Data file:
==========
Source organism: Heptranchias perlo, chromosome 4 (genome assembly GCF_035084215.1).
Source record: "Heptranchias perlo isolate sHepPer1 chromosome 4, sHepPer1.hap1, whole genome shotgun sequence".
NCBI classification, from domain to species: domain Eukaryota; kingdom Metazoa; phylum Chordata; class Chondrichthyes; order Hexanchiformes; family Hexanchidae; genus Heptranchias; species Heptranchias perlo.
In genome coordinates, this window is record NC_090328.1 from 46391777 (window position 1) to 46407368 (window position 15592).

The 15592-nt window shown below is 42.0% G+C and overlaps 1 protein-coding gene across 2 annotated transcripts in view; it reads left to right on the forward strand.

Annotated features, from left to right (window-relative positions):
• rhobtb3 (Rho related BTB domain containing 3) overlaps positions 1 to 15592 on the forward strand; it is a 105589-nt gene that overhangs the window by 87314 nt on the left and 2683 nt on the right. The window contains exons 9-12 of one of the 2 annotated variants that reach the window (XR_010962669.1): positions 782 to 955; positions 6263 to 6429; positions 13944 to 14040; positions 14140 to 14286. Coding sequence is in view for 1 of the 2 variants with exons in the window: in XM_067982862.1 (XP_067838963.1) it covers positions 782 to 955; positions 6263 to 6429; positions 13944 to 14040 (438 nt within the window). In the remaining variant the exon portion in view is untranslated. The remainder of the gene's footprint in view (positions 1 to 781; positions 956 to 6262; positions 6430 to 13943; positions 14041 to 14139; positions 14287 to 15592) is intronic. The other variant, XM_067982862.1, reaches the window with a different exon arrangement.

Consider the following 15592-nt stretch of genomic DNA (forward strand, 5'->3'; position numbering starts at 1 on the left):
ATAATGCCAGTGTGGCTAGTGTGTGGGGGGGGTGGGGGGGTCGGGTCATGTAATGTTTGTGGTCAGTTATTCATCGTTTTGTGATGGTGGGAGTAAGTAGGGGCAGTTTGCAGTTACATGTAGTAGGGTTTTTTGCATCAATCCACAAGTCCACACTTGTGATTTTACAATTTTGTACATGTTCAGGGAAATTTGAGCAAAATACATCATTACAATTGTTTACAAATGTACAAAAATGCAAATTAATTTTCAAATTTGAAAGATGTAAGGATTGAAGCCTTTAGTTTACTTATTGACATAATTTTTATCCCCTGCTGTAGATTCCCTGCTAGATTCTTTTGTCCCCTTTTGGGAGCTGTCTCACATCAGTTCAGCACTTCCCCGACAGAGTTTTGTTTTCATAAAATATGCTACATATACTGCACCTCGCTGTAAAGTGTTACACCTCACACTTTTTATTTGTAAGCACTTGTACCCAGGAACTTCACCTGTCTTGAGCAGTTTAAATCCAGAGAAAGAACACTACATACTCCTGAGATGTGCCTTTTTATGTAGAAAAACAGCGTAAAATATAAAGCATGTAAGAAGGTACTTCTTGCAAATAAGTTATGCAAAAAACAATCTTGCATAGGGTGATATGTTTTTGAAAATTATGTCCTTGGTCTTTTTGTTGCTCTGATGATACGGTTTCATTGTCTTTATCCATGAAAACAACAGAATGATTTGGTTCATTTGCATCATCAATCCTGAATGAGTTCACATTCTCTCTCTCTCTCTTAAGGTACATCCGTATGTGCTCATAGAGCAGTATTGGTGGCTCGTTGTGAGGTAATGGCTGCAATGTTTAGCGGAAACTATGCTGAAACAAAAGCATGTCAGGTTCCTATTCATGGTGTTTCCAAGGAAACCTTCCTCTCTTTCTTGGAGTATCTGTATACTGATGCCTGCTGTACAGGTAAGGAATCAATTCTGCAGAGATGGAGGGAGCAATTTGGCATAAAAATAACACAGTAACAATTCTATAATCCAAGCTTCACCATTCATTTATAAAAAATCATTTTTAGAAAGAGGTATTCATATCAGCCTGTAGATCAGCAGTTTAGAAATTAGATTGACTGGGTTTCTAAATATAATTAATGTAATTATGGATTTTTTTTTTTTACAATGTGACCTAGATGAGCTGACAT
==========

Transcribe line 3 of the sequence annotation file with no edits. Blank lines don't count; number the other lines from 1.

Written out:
NCBI classification, from domain to species: domain Eukaryota; kingdom Metazoa; phylum Chordata; class Chondrichthyes; order Hexanchiformes; family Hexanchidae; genus Heptranchias; species Heptranchias perlo.